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Korean researchers may have uncovered an innovative use for tar-stained filters.

Smokers, do not use this as an excuse to puff more, but science has found a possible planet-friendly use for your tar-stained butts. When given a simple chemical treatment, Korean researchers say, old filters can help make energy-retaining capacitors that could be used in wind turbines, electric cars, and portable electronics.

Cigarette butts are a major source of litter throughout the world, with several trillion winding up in the environment each year. In the U.S., they're the most common form of litter scattered on streets, and worldwide they beat out any other trash stinking up beaches and in waterways. And they don't just sit there harmlessly, slowly degrading; they leach out toxic chemicals and carcinogens, creating a risk for wildlife and marine systems.

But Minzae Lee and Gil-Pyo Kim and others at Seoul National University, who have a new paper in Nanotechnology, believe they've discovered a way to reduce stray butts while helping green manufacturing. They gathered dirty filters from Marlboro Light Gold, The One Orange, and lime and rum-flavored Bohem Cigar Mojito cigarettes (Korea's sure got variety), and exposed them to high heat in a nitrogen-rich environment. That transformed the thousands of cellulose-acetate fibers in the filters, seen at right, into the black "hybrid carbon material" at left:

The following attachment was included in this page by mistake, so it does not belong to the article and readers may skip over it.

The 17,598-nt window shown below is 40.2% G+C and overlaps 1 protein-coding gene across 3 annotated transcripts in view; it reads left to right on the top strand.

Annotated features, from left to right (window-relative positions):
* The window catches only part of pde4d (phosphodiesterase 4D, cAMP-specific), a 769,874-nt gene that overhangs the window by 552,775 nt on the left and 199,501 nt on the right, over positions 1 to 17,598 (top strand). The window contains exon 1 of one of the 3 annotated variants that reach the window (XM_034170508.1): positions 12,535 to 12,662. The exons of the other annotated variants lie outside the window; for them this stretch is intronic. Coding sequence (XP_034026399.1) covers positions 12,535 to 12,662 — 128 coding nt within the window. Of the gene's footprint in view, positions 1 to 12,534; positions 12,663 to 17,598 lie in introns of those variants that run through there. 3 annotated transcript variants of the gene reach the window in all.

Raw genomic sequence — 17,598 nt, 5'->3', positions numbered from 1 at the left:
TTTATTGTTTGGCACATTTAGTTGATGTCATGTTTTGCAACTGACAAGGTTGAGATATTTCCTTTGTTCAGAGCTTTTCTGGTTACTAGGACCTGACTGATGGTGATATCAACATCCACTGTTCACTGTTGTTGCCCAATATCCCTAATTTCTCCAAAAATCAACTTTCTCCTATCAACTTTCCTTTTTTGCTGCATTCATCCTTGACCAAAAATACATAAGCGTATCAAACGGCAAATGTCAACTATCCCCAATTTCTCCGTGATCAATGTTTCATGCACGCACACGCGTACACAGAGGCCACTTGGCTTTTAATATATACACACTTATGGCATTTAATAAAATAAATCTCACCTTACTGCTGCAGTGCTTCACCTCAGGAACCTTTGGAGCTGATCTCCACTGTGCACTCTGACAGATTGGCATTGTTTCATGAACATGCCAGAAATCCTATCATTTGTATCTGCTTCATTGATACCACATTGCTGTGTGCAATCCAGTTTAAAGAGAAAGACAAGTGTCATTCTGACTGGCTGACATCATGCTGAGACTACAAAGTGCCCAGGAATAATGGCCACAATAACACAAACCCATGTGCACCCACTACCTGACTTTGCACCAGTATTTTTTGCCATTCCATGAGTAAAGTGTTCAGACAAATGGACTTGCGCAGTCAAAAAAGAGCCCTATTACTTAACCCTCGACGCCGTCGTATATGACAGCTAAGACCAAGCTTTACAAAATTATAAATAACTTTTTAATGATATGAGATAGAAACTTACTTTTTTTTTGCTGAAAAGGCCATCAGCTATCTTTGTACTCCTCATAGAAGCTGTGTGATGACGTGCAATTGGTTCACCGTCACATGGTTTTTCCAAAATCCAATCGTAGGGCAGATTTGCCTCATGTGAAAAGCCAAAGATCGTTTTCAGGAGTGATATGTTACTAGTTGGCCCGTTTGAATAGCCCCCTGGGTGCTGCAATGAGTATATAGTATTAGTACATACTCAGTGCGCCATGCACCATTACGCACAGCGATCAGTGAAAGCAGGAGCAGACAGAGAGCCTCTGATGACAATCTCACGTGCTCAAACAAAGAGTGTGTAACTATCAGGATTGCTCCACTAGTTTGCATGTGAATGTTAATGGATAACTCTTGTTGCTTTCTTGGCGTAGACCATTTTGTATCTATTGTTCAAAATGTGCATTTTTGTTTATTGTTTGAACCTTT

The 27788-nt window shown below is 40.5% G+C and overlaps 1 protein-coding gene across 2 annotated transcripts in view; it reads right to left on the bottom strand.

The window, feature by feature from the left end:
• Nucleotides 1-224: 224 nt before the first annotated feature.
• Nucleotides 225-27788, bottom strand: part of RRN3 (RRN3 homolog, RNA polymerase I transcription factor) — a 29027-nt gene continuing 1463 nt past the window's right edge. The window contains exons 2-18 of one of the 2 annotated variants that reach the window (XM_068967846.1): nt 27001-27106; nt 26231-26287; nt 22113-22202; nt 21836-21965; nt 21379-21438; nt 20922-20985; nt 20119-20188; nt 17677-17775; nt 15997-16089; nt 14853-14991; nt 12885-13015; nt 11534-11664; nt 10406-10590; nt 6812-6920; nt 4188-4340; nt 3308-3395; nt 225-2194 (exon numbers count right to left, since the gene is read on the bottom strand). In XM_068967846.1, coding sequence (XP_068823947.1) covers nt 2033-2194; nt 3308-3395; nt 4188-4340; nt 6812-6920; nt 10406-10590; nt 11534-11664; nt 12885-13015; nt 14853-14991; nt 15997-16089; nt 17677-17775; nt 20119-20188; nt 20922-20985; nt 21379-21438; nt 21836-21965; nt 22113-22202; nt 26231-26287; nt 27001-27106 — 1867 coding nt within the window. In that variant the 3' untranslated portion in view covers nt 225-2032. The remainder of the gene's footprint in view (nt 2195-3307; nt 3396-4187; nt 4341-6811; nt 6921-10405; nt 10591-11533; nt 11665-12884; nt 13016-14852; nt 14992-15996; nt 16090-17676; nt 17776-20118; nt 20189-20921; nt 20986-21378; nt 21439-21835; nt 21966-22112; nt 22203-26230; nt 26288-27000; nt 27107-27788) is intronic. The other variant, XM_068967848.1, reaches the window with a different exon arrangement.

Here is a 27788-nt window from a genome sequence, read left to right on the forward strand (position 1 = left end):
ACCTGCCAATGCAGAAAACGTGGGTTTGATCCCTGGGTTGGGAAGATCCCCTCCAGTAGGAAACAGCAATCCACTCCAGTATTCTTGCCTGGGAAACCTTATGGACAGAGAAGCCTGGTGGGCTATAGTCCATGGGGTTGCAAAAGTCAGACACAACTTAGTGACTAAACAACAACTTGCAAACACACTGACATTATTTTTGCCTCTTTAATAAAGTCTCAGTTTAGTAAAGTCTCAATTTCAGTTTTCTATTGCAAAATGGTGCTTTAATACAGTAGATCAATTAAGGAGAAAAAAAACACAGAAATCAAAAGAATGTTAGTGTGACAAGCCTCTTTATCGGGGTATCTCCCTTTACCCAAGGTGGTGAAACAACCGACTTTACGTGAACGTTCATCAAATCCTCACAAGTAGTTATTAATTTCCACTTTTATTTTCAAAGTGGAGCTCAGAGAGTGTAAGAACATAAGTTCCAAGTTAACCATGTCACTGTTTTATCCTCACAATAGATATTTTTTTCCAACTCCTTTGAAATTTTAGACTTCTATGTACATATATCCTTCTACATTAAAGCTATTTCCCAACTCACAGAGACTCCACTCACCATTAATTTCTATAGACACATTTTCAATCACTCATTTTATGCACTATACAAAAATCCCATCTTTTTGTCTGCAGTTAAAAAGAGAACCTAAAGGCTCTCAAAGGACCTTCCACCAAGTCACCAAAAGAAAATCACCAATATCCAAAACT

(Lee, Kim, et al.)

This material is densely riddled with pores of various sizes, which turns out to be great for making efficient supercapacitors. When they ran a test of the stuff's capabilities, they found it "stored a higher amount of electrical energy than commercially available carbon and also had a higher amount of storage compared to graphene and carbon nanotubes," according to IOPscience.

Needless to say, the task of gathering up enough far-and-widespread butts to sustain manufacturing could be a challenge. If this research is to be of any use, science needs to also come up with a way to stop smokers from flicking their butts everywhere and start placing them into proper receptacles. (Perhaps this enticing, bleep-blooping ashtray could help.) But it's a commendable attempt at recycling. Writes IOPscience

Co-author of the study, Professor Jongheop Yi, from Seoul National University, said: "Our study has shown that used cigarette filters can be transformed into a high-performing carbon-based material using a simple one-step process, which simultaneously offers a green solution to meeting the energy demands of society.

"Numerous countries are developing strict regulations to avoid the trillions of toxic and non-biodegradable used cigarette filters that are disposed of into the environment each year; our method is just one way of achieving this."

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